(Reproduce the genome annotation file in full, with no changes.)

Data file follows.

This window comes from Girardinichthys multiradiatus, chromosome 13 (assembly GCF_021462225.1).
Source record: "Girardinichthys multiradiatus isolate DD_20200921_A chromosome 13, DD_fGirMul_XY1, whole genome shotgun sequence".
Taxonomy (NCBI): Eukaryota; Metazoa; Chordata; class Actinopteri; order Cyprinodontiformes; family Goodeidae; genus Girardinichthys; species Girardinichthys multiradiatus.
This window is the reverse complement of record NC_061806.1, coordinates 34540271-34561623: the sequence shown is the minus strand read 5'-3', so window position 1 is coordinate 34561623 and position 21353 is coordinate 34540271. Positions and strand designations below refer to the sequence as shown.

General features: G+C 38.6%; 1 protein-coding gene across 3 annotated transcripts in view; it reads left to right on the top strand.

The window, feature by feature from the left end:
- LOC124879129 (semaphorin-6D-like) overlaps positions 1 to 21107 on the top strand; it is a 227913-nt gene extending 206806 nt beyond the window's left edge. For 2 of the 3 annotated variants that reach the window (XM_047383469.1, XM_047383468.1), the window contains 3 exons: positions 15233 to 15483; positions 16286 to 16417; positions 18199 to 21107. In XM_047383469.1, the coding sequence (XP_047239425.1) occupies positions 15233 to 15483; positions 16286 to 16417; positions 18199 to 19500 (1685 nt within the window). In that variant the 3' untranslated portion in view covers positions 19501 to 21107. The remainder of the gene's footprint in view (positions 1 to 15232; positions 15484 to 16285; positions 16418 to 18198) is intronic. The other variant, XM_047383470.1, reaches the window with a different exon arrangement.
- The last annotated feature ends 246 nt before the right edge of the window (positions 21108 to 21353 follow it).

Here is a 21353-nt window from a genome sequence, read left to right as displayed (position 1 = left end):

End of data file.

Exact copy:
This window comes from Girardinichthys multiradiatus, chromosome 13 (assembly GCF_021462225.1).
Source record: "Girardinichthys multiradiatus isolate DD_20200921_A chromosome 13, DD_fGirMul_XY1, whole genome shotgun sequence".
Taxonomy (NCBI): Eukaryota; Metazoa; Chordata; class Actinopteri; order Cyprinodontiformes; family Goodeidae; genus Girardinichthys; species Girardinichthys multiradiatus.
This window is the reverse complement of record NC_061806.1, coordinates 34540271-34561623: the sequence shown is the minus strand read 5'-3', so window position 1 is coordinate 34561623 and position 21353 is coordinate 34540271. Positions and strand designations below refer to the sequence as shown.

General features: G+C 38.6%; 1 protein-coding gene across 3 annotated transcripts in view; it reads left to right on the top strand.

The window, feature by feature from the left end:
- LOC124879129 (semaphorin-6D-like) overlaps positions 1 to 21107 on the top strand; it is a 227913-nt gene extending 206806 nt beyond the window's left edge. For 2 of the 3 annotated variants that reach the window (XM_047383469.1, XM_047383468.1), the window contains 3 exons: positions 15233 to 15483; positions 16286 to 16417; positions 18199 to 21107. In XM_047383469.1, the coding sequence (XP_047239425.1) occupies positions 15233 to 15483; positions 16286 to 16417; positions 18199 to 19500 (1685 nt within the window). In that variant the 3' untranslated portion in view covers positions 19501 to 21107. The remainder of the gene's footprint in view (positions 1 to 15232; positions 15484 to 16285; positions 16418 to 18198) is intronic. The other variant, XM_047383470.1, reaches the window with a different exon arrangement.
- The last annotated feature ends 246 nt before the right edge of the window (positions 21108 to 21353 follow it).

Here is a 21353-nt window from a genome sequence, read left to right as displayed (position 1 = left end):